Ron

<small>[ March 25, 2003, 10:02 AM: Message edited by: Ron Schroeder ]</small>

Christopher

Long wire run/Use aluminum wire?

Post by Christopher » Mon Mar 03, 2003 4:05 pm

The PSPV accepts up to #1/0 AWG for both the ground busbar and the positive busbar lug.

We did not put in holes for the power distribution blocks in the PSPV. We also do not sell them - but we offer the TBB's instead. Grainger has good prices on the power distribution blocks.

Thanks for responding on this Ron.

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Long wire run/Use aluminum wire?

Post by ericwahl » Mon Mar 03, 2003 5:20 pm

I have also noticed some RE dealers say only to use copper from array to controller. Why is this? I know you have to worry about oxidation, but isn't there something that you can do about that?

Yes you can use NO-OX on the terminals, and Cu/Al stuff, and tighten repeatedly. The thing you can't do anything about is if there is ever a pinhole breach of the wire insulation, the aluminum will turn to powder. So to me that indicates conduit, which then kind of negates the advantage of the cheap USE Al.

Eric

wd8cdh
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Long wire run/Use aluminum wire?

Post by wd8cdh » Tue Mar 04, 2003 2:58 am

Hi Eric,

Most terminals on RE equipment is not rated for CU/AL so in general, you should not connect aluminum wire to them even with NO-OX. The Power Distribution Blocks are rated for CU/AL and are quite suitable for transition to copper to attach to the RE equipment. Properly tightened to the correct torque, they do not need to be retightened. I have used aluminum for long runs for many years and have never had any problems where properly installed, even underground.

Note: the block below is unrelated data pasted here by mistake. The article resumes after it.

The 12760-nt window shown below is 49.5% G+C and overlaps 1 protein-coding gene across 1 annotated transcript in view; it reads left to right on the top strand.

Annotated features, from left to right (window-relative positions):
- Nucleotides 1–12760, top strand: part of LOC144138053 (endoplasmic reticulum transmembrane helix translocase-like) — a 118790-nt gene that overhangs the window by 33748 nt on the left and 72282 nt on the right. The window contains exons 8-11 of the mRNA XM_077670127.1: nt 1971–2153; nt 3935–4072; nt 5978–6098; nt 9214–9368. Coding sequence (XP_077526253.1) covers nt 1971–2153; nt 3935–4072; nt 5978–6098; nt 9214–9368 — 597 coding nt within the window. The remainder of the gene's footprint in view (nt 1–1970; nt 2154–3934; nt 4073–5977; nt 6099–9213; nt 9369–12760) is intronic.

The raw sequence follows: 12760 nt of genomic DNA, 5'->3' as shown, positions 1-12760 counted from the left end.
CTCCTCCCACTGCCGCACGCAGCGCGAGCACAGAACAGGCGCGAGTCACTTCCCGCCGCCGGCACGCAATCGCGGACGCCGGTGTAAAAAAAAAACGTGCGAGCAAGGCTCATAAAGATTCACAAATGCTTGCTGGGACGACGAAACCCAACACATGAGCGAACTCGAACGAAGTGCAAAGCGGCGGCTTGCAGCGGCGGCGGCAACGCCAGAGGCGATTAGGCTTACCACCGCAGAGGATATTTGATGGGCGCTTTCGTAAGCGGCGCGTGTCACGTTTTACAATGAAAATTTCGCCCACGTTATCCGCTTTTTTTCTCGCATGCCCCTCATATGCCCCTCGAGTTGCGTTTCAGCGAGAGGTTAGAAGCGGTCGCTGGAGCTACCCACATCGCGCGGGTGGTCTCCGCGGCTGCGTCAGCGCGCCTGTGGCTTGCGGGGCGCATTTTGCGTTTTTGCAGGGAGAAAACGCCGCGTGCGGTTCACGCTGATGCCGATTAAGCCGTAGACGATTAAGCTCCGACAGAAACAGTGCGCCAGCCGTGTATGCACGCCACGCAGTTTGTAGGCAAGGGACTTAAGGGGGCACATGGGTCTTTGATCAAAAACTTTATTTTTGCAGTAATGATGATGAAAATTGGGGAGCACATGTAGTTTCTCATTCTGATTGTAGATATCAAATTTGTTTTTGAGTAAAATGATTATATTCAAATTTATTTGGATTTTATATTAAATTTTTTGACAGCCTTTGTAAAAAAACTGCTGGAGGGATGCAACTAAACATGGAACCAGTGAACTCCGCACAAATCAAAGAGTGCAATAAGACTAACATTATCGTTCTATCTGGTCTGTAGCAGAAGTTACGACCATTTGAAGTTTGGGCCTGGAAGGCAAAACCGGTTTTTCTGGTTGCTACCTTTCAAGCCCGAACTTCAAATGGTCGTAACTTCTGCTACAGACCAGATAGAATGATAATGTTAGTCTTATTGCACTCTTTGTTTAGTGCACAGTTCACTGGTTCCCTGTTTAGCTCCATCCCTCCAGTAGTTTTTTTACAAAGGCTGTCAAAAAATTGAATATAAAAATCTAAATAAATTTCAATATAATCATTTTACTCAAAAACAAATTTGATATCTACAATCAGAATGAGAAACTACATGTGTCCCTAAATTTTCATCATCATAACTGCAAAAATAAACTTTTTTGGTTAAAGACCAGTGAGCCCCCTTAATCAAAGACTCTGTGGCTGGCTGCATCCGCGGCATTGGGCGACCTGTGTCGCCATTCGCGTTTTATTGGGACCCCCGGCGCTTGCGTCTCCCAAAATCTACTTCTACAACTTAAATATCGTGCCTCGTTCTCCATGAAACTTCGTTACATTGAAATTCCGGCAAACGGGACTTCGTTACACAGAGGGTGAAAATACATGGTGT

P.S. I would never use it for wiring to outlets even with CU/AL rated outlets.

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Long wire run/Use aluminum wire?

Post by ericwahl » Wed Mar 05, 2003 5:07 pm

</font><blockquote><font size="1" face="Verdana, Helvetica, sans-serif">quote:</font><hr /><font size="2" face="Verdana, Helvetica, sans-serif">Originally posted by Ron Schroeder:
<strong>Hi Eric,

Most terminals on RE equipment is not rated for CU/AL so in general, you should not connect aluminum wire to them even with NO-OX. The Power Distribution Blocks are rated for CU/AL and are quite suitable for transition to copper to attach to the RE equipment. Properly tightened to the correct torque, they do not need to be retightened. I have used aluminum for long runs for many years and have never had any problems where properly installed, even underground.